Warning (2:16).  Christ charges the church to “Repent”, or else he himself will “soon make war against (them) with the sword of his mouth”.  This is strong language, a stern warning hinting to the judgment against the 24’000 “men who were joined with Balaam” (Numbers 25:5).  The reason is that the church is Christ’s witness of his kingdom – a living community that displays what he and his coming Kingdom is like.  Therefore the compromise of Balaam (right professing but immoral living) and the compromise of the Nicolatians (abusive leadership misrepresenting Christ’s character of loving, servant leadership) is a wrong witness of who Christ is and what his kingdom is like.  This congregation, although professing right, have some who lived like the world they are in. Their witness is compromised, and Christ calls them to repent or be removed.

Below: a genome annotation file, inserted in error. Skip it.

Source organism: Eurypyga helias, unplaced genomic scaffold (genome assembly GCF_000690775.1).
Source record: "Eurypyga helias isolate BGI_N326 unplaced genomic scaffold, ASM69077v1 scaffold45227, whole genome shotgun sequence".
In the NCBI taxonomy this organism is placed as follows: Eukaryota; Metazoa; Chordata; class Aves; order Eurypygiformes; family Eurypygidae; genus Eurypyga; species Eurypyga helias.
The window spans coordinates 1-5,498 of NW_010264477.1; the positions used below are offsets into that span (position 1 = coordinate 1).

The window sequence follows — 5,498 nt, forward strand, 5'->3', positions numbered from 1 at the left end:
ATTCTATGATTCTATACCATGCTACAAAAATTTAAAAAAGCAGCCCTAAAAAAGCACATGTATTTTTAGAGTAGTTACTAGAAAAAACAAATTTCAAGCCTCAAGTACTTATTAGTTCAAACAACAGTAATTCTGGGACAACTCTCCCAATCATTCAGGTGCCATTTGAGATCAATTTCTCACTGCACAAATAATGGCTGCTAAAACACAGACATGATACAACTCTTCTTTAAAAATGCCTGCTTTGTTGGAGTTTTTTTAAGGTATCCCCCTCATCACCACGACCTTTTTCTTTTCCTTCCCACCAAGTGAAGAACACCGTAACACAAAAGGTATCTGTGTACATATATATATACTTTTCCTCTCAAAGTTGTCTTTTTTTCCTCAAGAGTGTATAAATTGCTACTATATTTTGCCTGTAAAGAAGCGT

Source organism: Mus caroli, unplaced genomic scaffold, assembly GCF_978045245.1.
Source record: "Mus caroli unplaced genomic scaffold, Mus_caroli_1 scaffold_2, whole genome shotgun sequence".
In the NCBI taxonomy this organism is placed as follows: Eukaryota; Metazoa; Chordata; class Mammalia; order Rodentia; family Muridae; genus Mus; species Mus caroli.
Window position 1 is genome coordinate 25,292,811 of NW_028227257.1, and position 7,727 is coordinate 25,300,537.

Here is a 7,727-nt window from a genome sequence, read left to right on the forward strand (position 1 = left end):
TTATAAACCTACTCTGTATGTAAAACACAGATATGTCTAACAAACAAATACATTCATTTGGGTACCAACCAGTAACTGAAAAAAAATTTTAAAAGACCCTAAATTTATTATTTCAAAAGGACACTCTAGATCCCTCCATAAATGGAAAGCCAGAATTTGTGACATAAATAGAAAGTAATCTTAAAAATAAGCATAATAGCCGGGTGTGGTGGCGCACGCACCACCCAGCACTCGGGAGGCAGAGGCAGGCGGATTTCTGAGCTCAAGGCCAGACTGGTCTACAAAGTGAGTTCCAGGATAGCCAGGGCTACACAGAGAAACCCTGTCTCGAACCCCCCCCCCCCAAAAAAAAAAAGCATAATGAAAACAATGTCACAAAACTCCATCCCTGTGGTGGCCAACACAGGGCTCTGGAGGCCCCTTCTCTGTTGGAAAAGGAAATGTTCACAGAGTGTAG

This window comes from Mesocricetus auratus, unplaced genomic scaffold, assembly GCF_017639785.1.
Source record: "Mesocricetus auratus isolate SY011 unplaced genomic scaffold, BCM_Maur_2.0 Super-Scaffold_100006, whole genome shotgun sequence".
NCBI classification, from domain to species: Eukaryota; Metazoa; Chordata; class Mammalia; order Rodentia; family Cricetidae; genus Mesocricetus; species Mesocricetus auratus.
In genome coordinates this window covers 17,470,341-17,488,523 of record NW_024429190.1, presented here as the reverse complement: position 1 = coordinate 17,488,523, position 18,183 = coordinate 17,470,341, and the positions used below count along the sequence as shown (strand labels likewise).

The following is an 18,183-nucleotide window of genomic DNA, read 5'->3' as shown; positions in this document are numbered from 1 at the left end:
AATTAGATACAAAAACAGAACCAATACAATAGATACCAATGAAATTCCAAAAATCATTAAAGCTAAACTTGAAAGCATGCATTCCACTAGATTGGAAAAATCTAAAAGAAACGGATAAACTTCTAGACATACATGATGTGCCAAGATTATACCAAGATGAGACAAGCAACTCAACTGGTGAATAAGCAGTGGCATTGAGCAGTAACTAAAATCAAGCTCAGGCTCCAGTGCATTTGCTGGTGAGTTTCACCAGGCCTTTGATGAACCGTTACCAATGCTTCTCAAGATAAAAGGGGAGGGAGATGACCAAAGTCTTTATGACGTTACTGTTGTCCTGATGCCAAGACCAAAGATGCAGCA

Promise (2:17).  To the one who conquers Christ will give of his “hidden manna” (refering to the manna preserved in the ark of the covenant Exodus 16:33-34) – a sign of God’s providential grace.  Also the promise of “a white stone with a new name written on it, known only to the one who receives it.”  This white stone, tesseron, was customary given to special guests invited to partake of feasts in the pagan temple at Pergamum – consisting of the meats offered to the idols.  This tesseron would bear the secret name of the deity represented by the idol, revealed only to the recipient.  Christ’s promise of the “white stone”  implied an invitation of intimate communion with him – even now.  And this invitation is “to all who has a ear to hear.”